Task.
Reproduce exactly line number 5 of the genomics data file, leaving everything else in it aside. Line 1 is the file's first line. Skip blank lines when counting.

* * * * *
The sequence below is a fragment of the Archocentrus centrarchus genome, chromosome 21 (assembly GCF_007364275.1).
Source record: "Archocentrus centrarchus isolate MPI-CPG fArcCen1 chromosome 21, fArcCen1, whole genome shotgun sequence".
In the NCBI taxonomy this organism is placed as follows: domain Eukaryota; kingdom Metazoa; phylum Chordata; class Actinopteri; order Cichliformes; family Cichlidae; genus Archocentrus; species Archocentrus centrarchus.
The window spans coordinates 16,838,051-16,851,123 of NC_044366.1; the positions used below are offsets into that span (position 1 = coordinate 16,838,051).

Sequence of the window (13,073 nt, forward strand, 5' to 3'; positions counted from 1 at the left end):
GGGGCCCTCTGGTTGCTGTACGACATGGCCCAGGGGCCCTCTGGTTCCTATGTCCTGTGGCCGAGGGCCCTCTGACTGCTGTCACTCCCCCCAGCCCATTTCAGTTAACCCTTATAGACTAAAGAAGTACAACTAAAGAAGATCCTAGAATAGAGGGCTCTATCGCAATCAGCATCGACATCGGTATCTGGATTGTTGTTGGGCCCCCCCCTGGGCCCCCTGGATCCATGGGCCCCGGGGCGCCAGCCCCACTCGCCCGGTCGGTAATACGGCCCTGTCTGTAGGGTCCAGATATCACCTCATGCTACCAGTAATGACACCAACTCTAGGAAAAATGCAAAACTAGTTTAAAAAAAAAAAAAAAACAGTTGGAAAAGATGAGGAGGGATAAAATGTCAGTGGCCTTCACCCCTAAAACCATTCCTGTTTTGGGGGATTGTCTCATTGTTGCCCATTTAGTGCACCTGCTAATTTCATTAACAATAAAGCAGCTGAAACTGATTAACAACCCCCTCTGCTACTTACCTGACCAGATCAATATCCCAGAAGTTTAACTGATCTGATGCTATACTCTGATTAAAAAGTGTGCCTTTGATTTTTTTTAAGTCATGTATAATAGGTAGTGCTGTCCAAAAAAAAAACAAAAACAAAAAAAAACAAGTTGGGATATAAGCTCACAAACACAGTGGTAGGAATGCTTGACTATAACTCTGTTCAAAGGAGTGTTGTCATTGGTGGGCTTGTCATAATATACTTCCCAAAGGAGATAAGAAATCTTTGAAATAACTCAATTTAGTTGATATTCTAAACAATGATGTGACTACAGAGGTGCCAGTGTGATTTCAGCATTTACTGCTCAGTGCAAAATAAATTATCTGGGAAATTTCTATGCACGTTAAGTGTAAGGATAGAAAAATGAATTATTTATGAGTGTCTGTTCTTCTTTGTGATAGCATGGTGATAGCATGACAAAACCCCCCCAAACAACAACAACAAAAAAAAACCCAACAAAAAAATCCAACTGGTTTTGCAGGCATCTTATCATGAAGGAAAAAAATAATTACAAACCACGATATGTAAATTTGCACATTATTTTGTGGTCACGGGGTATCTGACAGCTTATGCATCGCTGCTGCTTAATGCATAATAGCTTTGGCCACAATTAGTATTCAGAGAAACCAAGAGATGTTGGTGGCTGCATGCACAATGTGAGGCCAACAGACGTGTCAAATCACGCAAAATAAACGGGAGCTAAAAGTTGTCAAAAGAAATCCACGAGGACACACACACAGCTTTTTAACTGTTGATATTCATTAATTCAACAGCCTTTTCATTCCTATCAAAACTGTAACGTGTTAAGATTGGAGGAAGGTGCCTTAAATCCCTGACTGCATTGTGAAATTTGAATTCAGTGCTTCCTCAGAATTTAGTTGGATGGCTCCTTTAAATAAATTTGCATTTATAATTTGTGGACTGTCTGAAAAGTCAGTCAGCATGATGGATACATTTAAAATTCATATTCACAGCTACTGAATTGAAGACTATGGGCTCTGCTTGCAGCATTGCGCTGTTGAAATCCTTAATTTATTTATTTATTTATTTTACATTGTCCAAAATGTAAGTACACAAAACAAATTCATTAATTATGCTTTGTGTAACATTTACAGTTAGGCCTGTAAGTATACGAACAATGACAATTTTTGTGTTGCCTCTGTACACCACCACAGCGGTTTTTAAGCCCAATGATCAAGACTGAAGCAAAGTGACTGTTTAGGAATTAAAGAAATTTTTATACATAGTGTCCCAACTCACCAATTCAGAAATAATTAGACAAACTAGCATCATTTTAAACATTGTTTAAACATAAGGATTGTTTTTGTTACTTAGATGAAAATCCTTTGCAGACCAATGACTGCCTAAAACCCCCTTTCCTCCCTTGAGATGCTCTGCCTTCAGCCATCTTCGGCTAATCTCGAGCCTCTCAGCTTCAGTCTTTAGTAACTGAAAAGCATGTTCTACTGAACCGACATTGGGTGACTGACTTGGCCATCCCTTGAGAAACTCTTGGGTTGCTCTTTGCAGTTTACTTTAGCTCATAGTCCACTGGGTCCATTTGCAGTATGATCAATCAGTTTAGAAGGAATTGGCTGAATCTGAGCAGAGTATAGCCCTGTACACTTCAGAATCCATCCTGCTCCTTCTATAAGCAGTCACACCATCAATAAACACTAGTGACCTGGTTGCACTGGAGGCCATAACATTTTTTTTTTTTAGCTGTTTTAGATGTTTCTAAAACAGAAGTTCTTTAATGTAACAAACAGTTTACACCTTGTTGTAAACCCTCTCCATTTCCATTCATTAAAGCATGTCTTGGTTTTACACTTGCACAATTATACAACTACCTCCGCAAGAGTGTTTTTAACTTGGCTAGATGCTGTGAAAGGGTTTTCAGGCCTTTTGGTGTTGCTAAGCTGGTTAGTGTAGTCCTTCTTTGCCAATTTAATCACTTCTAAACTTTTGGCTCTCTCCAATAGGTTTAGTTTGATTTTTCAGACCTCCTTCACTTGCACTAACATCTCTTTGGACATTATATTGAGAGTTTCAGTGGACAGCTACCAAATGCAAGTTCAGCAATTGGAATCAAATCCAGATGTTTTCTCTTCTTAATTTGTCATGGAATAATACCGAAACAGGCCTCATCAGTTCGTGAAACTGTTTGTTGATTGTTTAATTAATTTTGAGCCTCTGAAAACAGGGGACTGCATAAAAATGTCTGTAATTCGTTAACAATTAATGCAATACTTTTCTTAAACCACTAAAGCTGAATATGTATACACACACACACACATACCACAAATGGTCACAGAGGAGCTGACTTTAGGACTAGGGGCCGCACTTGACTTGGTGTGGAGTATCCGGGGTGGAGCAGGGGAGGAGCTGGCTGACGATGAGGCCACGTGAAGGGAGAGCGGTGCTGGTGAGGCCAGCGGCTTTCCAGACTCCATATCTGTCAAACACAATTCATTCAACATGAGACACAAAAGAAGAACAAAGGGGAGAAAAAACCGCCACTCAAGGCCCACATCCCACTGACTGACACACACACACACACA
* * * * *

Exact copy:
Sequence of the window (13,073 nt, forward strand, 5' to 3'; positions counted from 1 at the left end):